Meat: a Benign Extravagance - new book by Simon Fairlie

Tony Gosling tony at
Mon Sep 20 22:05:07 BST 2010

Eat meat and save the planet, says eco-warrior and former vegetarian

An eco-warrior who lives on a ‘sustainable 
living’ commune and spent six years as a 
vegetarian has written a book that says Britons 
should continue to eat some meat.
Published: 7:30AM BST 20 Sep 2010

An eco-warrior who lives on a ?sustainable living? commune and

Fairlie says the vegan diet espoused by many 
environmentalists is 'neither sensible nor 
attainable for society as a whole' Photo: ALAMY

Simon Fairlie, a farmer and writer, is now 
shattering the consensus that we should avoid 
eating any meat or raising any animals in order to save the planet.

In a new book that questions the impact of 
meat-eating on greenhouse gases, he says the 
vegan diet espoused by many environmentalists is 
“neither sensible nor attainable for society as a whole”.

Mr Fairlie, a smallholder and a former co-editor 
of The Ecologist magazine, believes vegetarianism 
is not the answer to the problem of livestock 
emissions and that Britons should continue to eat meat.

His views contradict the received wisdom of 
experts including Lord Stern, author of the 
government’s 2006 review on climate change, who 
said: “Meat is a wasteful use of water and 
creates a lot of greenhouse gases. It puts 
enormous pressure on the world’s resources. A vegetarian diet is better

It also deals a blow to the philosophy of 
celebrity vegetarians including Sir Paul 
McCartney and actress Natalie Portman.

In his new book, Meat: a Benign Extravagance, Mr 
Fairlie argues there is some surplus and waste in 
every agricultural system and that animals which 
eat this surplus have little additional environmental impact.

Although he supports a drastic reduction in meat 
consumption, he questions the validity of some of 
the most commonly-repeated environmental claims, 
such as the notion that producing a kilogram of 
beef requires 100,000 litres of water – a figure 
he dismisses because it implies a daily water 
intake of about 25,000 litres per cow.

The 59-year-old, who lives on the Monkton Wyld 
Court ‘centre for sustainable living’ near 
Bridport, Dorset, said: “700 million tonnes of 
human edible food are poured down the gullets of 
livestock every year to provide a luxury 
commodity for the wealthy, while around a billion 
people in the world do not have enough to eat.

"The Gandhian response, of rejecting such a 
tainted product, is understandable; yet the net 
result – importing protein and fat from third 
world countries – has perverse repercussions.”

In a recent contribution to 
magazine, he wrote: “Livestock provide the 
biodiversity that trees on their own cannot 
provide. They are the best means we have of 
keeping wide areas clear and open to solar energy and wind energy.

“They harness biomass that would otherwise be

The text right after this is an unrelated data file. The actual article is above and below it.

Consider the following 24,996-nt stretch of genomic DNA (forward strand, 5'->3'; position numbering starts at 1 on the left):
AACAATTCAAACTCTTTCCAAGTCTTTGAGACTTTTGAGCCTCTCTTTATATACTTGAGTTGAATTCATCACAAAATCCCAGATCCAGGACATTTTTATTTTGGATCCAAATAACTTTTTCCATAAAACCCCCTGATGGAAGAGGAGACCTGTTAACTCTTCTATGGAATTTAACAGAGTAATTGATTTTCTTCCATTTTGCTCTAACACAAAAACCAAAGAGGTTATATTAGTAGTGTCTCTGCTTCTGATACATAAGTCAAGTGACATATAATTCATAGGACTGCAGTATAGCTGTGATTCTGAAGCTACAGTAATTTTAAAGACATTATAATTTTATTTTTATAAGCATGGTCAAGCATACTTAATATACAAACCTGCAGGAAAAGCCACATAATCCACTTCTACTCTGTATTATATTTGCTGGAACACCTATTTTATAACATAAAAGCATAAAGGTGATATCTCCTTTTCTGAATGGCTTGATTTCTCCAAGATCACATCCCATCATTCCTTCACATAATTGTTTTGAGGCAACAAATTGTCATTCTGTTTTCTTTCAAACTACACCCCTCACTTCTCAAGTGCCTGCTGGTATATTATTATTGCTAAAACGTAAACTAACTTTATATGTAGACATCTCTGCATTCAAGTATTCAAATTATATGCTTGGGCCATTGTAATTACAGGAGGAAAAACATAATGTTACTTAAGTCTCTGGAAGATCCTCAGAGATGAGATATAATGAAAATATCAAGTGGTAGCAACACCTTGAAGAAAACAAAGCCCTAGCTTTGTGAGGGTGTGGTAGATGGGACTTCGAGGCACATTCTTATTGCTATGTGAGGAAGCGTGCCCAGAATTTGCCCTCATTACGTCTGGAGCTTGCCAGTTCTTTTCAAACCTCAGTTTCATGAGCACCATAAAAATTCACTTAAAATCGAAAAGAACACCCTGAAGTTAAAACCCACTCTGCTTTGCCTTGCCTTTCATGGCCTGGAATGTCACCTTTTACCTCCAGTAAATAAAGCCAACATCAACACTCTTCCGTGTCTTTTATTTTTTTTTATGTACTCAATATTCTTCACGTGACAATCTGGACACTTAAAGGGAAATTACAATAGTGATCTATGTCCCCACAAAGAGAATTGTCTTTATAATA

inaccessible, and recycle waste that would 
otherwise be a disposal problem. And they are the 
main means we have of ensuring that the phosphate 
which leaks out from our arable land into the 
wider environment, and that is crucial for 
agricultural yields, is brought back into the food chain.”

He also challenges the United Nations Food and 
Agriculture Organisation report Livestock’s Long 
Shadow, which suggested that farm animals 
generate 18 per cent of human-generated global 
warming gases, through their flatulence and other types of emissions.

He said the figure attributes all deforestation 
in the Amazon region to cattle, rather than 
logging or development, and confused the gross 
and net production of nitrous oxide and methane.

Mr Fairline said his earlier experiences living 
on a different commune, dominated by vegans, 
convinced him it was sensible to eat some meat.

He said many of he key ingredients in their diet, 
including olive oil, soya milk, chickpeas, 
lentils and rice, had to be imported, often from 
developing countries, at huge cost despite the 
existence of grass-eating dairy livestock on the site.

“We were producing, from grass, a substantial 
proportion of the protein and fat that we 
required for our nutrition, but this was 
shunned," he said. "Instead we imported it from 
countries where people go hungry.”

Tim Lang, professor of food policy at City 
University, endorsed Mr Fairlie's findings which 
he said were a "brilliant and eloquent" argument 
for more sustainable meat-eating.

He said: "He is pointing out that, in countries 
such as Britain where there are upland areas that 
cannot be used to grow anything else, we may as 
well have some livestock and that meat can be eaten if it is there.

"The book is still quite radical. He is not 
giving the green light to go out and eat meat 
because we still consume far, far more than we 
should - not just on environmental grounds but as a public health issue.

"We should ask ourselves, in restaurants or 
supermarkets, whether the meat on offer has lived 
a sustainable life, but it is a question often 
impossible to answer. Almost all the meat we 
currently consume is intensively farmed."

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